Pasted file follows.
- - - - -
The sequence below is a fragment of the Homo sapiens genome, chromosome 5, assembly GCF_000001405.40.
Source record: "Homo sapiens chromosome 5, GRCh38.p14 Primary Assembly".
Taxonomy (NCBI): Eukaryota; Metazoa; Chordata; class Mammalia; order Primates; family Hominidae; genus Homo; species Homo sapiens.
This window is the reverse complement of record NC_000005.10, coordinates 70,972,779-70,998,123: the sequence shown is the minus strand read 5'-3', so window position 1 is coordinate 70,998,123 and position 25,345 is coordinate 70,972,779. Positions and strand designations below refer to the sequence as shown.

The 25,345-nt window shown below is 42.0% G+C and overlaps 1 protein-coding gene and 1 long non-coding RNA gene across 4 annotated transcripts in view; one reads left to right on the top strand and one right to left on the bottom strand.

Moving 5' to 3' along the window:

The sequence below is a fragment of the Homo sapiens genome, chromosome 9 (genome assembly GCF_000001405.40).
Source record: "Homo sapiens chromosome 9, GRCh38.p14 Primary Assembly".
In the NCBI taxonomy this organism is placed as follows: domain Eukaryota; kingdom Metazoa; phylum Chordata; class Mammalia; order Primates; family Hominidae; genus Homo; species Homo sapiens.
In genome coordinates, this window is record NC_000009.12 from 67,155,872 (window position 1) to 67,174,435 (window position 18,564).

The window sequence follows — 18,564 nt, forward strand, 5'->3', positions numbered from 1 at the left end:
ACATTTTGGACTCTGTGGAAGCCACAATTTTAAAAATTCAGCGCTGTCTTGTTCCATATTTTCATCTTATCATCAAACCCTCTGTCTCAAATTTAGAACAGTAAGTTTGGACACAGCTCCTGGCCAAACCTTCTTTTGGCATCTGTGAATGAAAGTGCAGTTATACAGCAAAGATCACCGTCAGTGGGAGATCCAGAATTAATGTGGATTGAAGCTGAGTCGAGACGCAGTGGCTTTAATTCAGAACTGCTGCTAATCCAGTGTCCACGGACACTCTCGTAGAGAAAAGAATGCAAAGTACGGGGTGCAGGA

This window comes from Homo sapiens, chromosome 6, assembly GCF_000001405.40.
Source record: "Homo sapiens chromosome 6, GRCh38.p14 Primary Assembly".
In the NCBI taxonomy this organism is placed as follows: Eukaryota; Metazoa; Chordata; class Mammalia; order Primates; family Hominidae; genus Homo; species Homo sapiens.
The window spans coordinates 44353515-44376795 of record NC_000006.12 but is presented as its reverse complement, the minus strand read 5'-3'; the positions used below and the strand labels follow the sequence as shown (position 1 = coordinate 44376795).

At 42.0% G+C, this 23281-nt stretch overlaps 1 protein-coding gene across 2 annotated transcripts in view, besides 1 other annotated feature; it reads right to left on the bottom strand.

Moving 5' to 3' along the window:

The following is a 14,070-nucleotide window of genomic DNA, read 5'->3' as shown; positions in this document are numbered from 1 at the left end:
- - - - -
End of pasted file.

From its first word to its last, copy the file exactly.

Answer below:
The sequence below is a fragment of the Homo sapiens genome, chromosome 5, assembly GCF_000001405.40.
Source record: "Homo sapiens chromosome 5, GRCh38.p14 Primary Assembly".
Taxonomy (NCBI): Eukaryota; Metazoa; Chordata; class Mammalia; order Primates; family Hominidae; genus Homo; species Homo sapiens.
This window is the reverse complement of record NC_000005.10, coordinates 70,972,779-70,998,123: the sequence shown is the minus strand read 5'-3', so window position 1 is coordinate 70,998,123 and position 25,345 is coordinate 70,972,779. Positions and strand designations below refer to the sequence as shown.

The 25,345-nt window shown below is 42.0% G+C and overlaps 1 protein-coding gene and 1 long non-coding RNA gene across 4 annotated transcripts in view; one reads left to right on the top strand and one right to left on the bottom strand.

Moving 5' to 3' along the window:

The sequence below is a fragment of the Homo sapiens genome, chromosome 9 (genome assembly GCF_000001405.40).
Source record: "Homo sapiens chromosome 9, GRCh38.p14 Primary Assembly".
In the NCBI taxonomy this organism is placed as follows: domain Eukaryota; kingdom Metazoa; phylum Chordata; class Mammalia; order Primates; family Hominidae; genus Homo; species Homo sapiens.
In genome coordinates, this window is record NC_000009.12 from 67,155,872 (window position 1) to 67,174,435 (window position 18,564).

The window sequence follows — 18,564 nt, forward strand, 5'->3', positions numbered from 1 at the left end:
ACATTTTGGACTCTGTGGAAGCCACAATTTTAAAAATTCAGCGCTGTCTTGTTCCATATTTTCATCTTATCATCAAACCCTCTGTCTCAAATTTAGAACAGTAAGTTTGGACACAGCTCCTGGCCAAACCTTCTTTTGGCATCTGTGAATGAAAGTGCAGTTATACAGCAAAGATCACCGTCAGTGGGAGATCCAGAATTAATGTGGATTGAAGCTGAGTCGAGACGCAGTGGCTTTAATTCAGAACTGCTGCTAATCCAGTGTCCACGGACACTCTCGTAGAGAAAAGAATGCAAAGTACGGGGTGCAGGA

This window comes from Homo sapiens, chromosome 6, assembly GCF_000001405.40.
Source record: "Homo sapiens chromosome 6, GRCh38.p14 Primary Assembly".
In the NCBI taxonomy this organism is placed as follows: Eukaryota; Metazoa; Chordata; class Mammalia; order Primates; family Hominidae; genus Homo; species Homo sapiens.
The window spans coordinates 44353515-44376795 of record NC_000006.12 but is presented as its reverse complement, the minus strand read 5'-3'; the positions used below and the strand labels follow the sequence as shown (position 1 = coordinate 44376795).

At 42.0% G+C, this 23281-nt stretch overlaps 1 protein-coding gene across 2 annotated transcripts in view, besides 1 other annotated feature; it reads right to left on the bottom strand.

Moving 5' to 3' along the window:

The following is a 14,070-nucleotide window of genomic DNA, read 5'->3' as shown; positions in this document are numbered from 1 at the left end: